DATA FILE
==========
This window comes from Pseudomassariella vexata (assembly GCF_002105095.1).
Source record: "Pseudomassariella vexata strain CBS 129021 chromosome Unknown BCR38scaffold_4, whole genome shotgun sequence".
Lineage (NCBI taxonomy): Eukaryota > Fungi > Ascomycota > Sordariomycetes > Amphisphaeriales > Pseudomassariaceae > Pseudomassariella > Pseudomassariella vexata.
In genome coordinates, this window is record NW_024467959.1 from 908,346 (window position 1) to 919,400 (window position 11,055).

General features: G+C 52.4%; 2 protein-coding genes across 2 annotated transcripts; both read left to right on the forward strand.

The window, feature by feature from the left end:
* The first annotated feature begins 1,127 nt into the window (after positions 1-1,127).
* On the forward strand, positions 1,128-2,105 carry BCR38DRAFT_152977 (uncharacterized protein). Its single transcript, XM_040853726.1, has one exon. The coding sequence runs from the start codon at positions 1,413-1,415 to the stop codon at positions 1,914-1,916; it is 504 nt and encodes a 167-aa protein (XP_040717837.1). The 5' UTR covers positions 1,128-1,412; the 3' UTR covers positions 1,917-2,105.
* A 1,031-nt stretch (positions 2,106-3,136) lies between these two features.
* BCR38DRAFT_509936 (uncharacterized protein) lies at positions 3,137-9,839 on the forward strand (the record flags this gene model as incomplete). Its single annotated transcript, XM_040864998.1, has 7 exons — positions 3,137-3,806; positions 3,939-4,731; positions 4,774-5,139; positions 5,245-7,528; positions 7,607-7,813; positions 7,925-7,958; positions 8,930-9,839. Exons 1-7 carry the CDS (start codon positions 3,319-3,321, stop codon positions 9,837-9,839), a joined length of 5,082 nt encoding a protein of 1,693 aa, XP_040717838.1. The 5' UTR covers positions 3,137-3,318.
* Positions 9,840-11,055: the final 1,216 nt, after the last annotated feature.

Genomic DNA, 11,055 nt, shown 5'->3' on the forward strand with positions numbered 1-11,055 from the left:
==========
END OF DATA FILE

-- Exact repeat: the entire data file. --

This window comes from Pseudomassariella vexata (assembly GCF_002105095.1).
Source record: "Pseudomassariella vexata strain CBS 129021 chromosome Unknown BCR38scaffold_4, whole genome shotgun sequence".
Lineage (NCBI taxonomy): Eukaryota > Fungi > Ascomycota > Sordariomycetes > Amphisphaeriales > Pseudomassariaceae > Pseudomassariella > Pseudomassariella vexata.
In genome coordinates, this window is record NW_024467959.1 from 908,346 (window position 1) to 919,400 (window position 11,055).

General features: G+C 52.4%; 2 protein-coding genes across 2 annotated transcripts; both read left to right on the forward strand.

The window, feature by feature from the left end:
* The first annotated feature begins 1,127 nt into the window (after positions 1-1,127).
* On the forward strand, positions 1,128-2,105 carry BCR38DRAFT_152977 (uncharacterized protein). Its single transcript, XM_040853726.1, has one exon. The coding sequence runs from the start codon at positions 1,413-1,415 to the stop codon at positions 1,914-1,916; it is 504 nt and encodes a 167-aa protein (XP_040717837.1). The 5' UTR covers positions 1,128-1,412; the 3' UTR covers positions 1,917-2,105.
* A 1,031-nt stretch (positions 2,106-3,136) lies between these two features.
* BCR38DRAFT_509936 (uncharacterized protein) lies at positions 3,137-9,839 on the forward strand (the record flags this gene model as incomplete). Its single annotated transcript, XM_040864998.1, has 7 exons — positions 3,137-3,806; positions 3,939-4,731; positions 4,774-5,139; positions 5,245-7,528; positions 7,607-7,813; positions 7,925-7,958; positions 8,930-9,839. Exons 1-7 carry the CDS (start codon positions 3,319-3,321, stop codon positions 9,837-9,839), a joined length of 5,082 nt encoding a protein of 1,693 aa, XP_040717838.1. The 5' UTR covers positions 3,137-3,318.
* Positions 9,840-11,055: the final 1,216 nt, after the last annotated feature.

Genomic DNA, 11,055 nt, shown 5'->3' on the forward strand with positions numbered 1-11,055 from the left: